Beijing (AFP) July 8, 2010
China said Thursday that development in the country's restive far western regions was key to nationwide stability, a year after deadly ethnic violence rocked Xinjiang.
The impoverished west accounts for more than two thirds of China's land mass and 18,000 kilometres (11,000 miles) of border, and has "complicated" religious problems, said a senior official from the top economic planning agency.
"The entire country will not be stable if the western areas are not stable," Du Ying, vice chairman of the National Development and Reform Commission (NDRC), told a news conference.
"The western areas are a key home to ethnic minority groups and many parts are impoverished.... The task of stabilising the border areas is arduous."
Du made the comments days after China on Monday marked the first anniversary of deadly ethnic unrest in Xinjiang between the mainly Muslim Uighurs and majority Han Chinese that left nearly 200 dead and 1,700 injured.
Earlier this week, the NDRC announced a plan to invest 100 billion dollars in 2010 in 23 new infrastructure projects in western regions as part of efforts to boost demand and raise living standards.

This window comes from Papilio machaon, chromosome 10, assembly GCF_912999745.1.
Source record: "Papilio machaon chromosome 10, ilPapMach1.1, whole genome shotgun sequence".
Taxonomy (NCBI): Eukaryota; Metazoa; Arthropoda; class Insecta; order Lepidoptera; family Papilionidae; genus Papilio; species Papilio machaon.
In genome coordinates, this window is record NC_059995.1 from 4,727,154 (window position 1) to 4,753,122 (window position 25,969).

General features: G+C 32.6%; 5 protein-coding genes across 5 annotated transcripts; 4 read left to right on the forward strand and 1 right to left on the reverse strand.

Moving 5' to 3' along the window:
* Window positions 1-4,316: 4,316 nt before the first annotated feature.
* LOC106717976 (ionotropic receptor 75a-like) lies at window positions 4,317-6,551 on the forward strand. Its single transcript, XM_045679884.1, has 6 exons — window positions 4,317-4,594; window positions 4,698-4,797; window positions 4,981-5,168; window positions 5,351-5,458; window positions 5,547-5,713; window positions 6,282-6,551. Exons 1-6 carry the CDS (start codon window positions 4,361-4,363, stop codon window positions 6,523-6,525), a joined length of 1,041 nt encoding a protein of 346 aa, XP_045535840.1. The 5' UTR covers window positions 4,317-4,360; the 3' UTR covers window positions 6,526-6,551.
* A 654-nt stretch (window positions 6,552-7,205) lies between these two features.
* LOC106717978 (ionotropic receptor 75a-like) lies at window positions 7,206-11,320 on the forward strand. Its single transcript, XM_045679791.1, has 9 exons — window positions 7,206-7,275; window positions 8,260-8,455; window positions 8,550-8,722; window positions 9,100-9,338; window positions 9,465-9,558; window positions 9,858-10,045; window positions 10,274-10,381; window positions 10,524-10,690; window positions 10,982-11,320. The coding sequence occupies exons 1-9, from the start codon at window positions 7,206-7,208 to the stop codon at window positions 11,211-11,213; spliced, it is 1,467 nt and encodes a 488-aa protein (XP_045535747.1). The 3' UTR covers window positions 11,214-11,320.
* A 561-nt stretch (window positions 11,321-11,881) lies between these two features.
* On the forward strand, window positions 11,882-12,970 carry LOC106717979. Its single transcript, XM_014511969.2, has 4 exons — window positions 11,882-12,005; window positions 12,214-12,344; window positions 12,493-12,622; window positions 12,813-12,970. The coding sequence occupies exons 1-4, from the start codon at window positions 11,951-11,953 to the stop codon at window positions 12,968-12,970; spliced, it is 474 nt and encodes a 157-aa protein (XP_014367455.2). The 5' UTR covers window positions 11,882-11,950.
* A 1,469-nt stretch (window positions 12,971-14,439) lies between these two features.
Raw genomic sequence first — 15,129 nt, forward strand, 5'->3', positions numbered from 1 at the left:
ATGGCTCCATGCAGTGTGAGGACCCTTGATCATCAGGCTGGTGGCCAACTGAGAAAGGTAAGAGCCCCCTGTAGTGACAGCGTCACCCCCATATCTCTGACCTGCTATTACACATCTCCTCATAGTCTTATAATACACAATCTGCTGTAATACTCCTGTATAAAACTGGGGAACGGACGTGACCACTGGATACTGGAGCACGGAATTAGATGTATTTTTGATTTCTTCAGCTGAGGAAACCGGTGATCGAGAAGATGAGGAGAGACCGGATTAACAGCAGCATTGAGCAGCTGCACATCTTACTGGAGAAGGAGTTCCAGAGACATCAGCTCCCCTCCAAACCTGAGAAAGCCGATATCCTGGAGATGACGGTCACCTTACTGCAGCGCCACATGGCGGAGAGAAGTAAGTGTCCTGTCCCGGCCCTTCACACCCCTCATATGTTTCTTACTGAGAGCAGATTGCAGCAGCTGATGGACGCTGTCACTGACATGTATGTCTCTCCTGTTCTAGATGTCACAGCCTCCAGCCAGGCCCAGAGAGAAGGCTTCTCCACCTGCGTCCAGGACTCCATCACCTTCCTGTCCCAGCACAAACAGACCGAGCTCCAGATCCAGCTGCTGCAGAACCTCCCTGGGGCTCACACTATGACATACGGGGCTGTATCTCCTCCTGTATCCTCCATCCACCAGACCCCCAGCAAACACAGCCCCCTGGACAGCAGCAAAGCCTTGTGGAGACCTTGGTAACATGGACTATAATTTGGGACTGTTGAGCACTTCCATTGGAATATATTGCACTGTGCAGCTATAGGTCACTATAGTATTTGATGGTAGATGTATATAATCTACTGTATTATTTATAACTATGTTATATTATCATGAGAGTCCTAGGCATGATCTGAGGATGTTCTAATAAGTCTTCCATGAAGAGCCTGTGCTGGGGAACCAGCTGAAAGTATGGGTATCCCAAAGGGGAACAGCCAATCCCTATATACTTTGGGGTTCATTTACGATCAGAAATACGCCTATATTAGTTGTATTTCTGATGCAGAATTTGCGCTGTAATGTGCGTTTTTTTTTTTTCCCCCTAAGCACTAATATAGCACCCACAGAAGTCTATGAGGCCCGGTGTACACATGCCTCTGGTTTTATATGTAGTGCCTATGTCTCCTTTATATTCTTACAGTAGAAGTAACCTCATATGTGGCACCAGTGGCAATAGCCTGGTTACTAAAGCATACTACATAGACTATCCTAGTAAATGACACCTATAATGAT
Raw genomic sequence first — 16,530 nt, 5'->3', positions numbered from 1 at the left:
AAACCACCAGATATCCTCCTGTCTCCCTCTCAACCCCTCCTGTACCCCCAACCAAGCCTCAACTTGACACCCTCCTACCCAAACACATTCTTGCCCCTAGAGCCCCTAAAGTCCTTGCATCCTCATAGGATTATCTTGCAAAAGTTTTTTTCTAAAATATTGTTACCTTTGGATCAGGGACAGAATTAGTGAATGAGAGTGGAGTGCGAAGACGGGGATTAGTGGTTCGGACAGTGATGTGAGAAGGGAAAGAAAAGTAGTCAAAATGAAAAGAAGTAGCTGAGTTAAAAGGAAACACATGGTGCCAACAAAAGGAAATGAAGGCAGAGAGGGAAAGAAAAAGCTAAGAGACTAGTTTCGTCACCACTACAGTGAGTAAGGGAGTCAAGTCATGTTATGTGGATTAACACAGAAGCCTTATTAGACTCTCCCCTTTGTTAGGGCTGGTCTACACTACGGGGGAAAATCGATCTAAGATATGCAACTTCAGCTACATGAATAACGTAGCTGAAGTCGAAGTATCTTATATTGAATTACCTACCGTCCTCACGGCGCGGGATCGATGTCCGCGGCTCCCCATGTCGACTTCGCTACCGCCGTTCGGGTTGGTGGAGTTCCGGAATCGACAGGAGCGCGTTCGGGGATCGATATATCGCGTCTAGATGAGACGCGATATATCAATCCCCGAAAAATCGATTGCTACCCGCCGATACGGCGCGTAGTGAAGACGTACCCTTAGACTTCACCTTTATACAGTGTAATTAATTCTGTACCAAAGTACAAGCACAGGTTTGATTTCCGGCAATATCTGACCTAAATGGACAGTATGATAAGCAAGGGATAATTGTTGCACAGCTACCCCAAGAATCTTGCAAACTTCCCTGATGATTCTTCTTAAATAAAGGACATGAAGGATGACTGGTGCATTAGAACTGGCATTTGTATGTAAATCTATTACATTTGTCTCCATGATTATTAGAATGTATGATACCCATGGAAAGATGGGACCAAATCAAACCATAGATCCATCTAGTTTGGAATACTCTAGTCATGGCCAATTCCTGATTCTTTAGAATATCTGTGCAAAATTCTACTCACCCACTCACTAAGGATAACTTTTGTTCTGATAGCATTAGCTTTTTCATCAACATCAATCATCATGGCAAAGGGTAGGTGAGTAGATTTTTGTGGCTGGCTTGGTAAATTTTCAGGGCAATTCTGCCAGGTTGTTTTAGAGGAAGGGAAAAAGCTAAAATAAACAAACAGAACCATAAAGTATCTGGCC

The 682.2 billion yuan will be used to build railways, roads, airports, coal mines, nuclear power stations and power grids, the NDRC said.
About 66 percent of China's poor live in the western regions, earning less than 1,196 yuan (175 dollars) a year, Du said.
China has long sought to boost development in the poorer western areas. It spent 2.2 trillion yuan on 120 major projects between 2000 and 2009, the economic planner said.
State media reported in May that Beijing would pour around 10 billion yuan in economic aid into Xinjiang from 2011 in a bid to raise the living standards of the Uighur minority.
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